Palani Subramaniam Pillai

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Palani Subramania Pillai
Also known asPSP or Palani
Born(1908-04-20)20 April 1908
Died27 May 1962(1962-05-27) (aged 53)
GenresIndian classical music
Occupation(s)Mridanga artist

Pazhani Subramania Pillai (1909–1962) was a well known Carnatic music percussionist. He, along with his contemporaries Palghat Mani Iyer and Ramanathapuram C. S. Murugabhoopathy, are revered as the "Holy Trinity of Mridanga". He was adept in playing the mridangam and kanjira. He was the sishya (disciple) of the celebrated Palani Muthaiah Pillai (his father).

Early life[edit | edit source]

Subramania Pillai was born on 20 April 1908. His mother was Unnamulai Ammal, and his father, Muthaiah Pillai, who was also a mridangist. He learned mridangam under the tutelage of his father and also had the friendship of ‘Thavil Panchami’ Malikkottai Panchapakesa Pillai. He was also influenced by a renowned mridangist at the time, Dakshinamurthy Pillai. Pillai in return showered great love and affection on young Palani, whom he looked upon as his own son. Before he turned twenty, Palani had the good fortune to accompany stalwarts like Kanchipuram Nayana Pillai, Mazhavarayanendal Subbarama Bhavathar and Mudicondon Venkatarama Iyer. In the next decade others who preferred his accompaniment were Chittoor Subramanya Pillai and importantly Alathur Brothers whose Guru (father of Alathur Subbier), Alathur Venkatesa Iyer was a great admirer of Palani. It was because of Palani that the brothers shifted base from Trichy to Madras and they made a great team.[citation needed] Palani is credited with composing a larger number of major pallavis for the brothers including their tempo and nadai variations. Later the team broke up (due to personal misunderstandings) much to the grief of a large number of listeners[who?] and especially Venkatesa Iyer. Iyer managed to effect a reconciliation after a decade of extensive effort and Palani did team up with the brothers but the old camaraderie was gone.

Career[edit | edit source]

As Palani's playing in the early part of his career was robust and laya-oriented with extensive calculations, many vocalists of the time did not feel comfortable with him except for the few mentioned earlier. It was one of the most popular among the dozens of yesteryears, Chembai Vaidyanatha Bhagavathar (earlier responsible in advancing the careers of Mysore T.Chowdiah and Palghat Mani Iyer) who took to promoting Palani. There were numerous concerts in which he gave Palani opportunities to play three of four "Thanis" or solos in a concert. It is said that in a concert in Shanmukhananda Sabha in Bombay he asked Palani to play in each of the five nadais, Chatusram, Tisram, Misram, Kandam and Sankeernam. It was he who also persuaded Palani to tone down on the laya intricacies and increased the "sowkya" or aesthetic content in his playing. Palani, probably with considerable regret in having to shed his specialization and scholarship abided by his mentor's suggestion, not only because of the practicality but also because of his great respect for Chembai who was his elder by several years. Bhavagathar's advice stood Palani in good stead.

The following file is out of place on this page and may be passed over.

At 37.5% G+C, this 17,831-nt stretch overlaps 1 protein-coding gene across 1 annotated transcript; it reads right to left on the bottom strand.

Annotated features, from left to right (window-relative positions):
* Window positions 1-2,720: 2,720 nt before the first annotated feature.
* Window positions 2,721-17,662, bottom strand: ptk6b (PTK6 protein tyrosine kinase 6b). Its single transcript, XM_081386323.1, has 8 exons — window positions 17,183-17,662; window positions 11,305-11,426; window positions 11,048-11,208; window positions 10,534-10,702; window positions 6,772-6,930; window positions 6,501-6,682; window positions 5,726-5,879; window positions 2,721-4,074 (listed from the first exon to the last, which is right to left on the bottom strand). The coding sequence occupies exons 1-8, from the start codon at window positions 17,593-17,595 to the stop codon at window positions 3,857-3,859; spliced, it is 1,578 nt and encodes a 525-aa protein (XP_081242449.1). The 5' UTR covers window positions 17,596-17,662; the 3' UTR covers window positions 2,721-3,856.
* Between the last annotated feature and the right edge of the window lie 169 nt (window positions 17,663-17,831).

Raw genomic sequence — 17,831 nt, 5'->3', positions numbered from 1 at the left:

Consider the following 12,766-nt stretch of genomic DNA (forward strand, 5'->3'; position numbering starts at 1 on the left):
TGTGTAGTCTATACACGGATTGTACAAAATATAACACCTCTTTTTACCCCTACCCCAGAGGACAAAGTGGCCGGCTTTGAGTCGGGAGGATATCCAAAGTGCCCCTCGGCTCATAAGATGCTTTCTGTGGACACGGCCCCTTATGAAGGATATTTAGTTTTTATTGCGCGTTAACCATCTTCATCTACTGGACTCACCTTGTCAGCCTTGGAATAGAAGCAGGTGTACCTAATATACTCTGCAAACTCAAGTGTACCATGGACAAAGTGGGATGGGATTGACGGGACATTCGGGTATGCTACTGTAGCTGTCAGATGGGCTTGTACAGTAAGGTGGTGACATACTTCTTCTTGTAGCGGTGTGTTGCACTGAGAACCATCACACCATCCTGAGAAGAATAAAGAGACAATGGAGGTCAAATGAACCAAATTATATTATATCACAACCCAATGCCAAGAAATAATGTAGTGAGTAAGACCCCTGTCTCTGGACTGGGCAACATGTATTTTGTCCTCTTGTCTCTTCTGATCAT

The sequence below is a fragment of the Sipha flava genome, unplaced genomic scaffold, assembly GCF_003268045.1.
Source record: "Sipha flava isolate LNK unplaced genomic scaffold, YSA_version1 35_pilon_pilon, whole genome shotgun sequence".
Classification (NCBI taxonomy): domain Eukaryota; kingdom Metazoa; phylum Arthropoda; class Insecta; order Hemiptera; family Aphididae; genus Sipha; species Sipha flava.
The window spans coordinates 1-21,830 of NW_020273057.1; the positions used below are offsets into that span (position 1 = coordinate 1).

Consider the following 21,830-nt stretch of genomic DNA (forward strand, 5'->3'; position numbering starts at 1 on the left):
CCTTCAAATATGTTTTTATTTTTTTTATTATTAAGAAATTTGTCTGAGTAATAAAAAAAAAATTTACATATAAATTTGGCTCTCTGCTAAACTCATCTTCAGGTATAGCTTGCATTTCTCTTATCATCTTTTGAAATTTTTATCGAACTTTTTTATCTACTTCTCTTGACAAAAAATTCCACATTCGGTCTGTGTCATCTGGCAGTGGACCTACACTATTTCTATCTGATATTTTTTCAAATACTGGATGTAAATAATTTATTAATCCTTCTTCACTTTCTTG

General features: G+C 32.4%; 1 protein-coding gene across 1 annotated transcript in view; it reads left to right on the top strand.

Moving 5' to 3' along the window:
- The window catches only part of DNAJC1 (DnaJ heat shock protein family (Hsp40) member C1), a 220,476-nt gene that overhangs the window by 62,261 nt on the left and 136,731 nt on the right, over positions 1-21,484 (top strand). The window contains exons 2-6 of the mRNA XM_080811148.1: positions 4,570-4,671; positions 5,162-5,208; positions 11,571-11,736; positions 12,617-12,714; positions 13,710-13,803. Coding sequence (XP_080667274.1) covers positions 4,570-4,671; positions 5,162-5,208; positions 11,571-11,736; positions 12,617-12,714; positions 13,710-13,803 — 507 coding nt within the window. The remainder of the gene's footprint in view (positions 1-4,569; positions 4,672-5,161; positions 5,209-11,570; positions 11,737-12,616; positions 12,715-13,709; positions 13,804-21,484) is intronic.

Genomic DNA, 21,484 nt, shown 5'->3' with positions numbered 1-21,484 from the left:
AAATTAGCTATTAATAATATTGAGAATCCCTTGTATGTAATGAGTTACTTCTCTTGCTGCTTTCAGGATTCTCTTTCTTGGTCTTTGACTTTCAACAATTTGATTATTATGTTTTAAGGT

Eminently popular vidwans G. N. Balasubramaniam, Madurai Mani Iyer, and Semmangudi Srinivasa Iyer clamored to have him accompany him in their concerts. Of course senior vidwans of that era like Ariyakudi Ramanuja Iyengar, Maharajapuram Viswanatha Iyer, Chembai and Dwaram Venkataswamy Naidu ( Violin Solo ) had him as accompanist in many concerts. In turn Palani encouraged a number of younger vocal and instrumental artists including Dr. M. Balamuralikrishna, Ramnad Krishnan, M. D. Ramanathan, K. V. Narayanaswamy, Tiruvarur Namasivayam, Thanjavur Thyagarajan, Lalgudi Jayaraman and Palghat R. Raghu. While playing for younger artists he was never condescending but was always supportive and never tried to show off or intimidate. In fact although he possessed talents of gigantic proportions, he never indulged in exhibitionism and his only aim was to enhance the total appeal of the concert. Madurai Mani Iyer used to call him "THYAGI"- one who would efface himself so that the overall effect was sparkling rather focus on himself.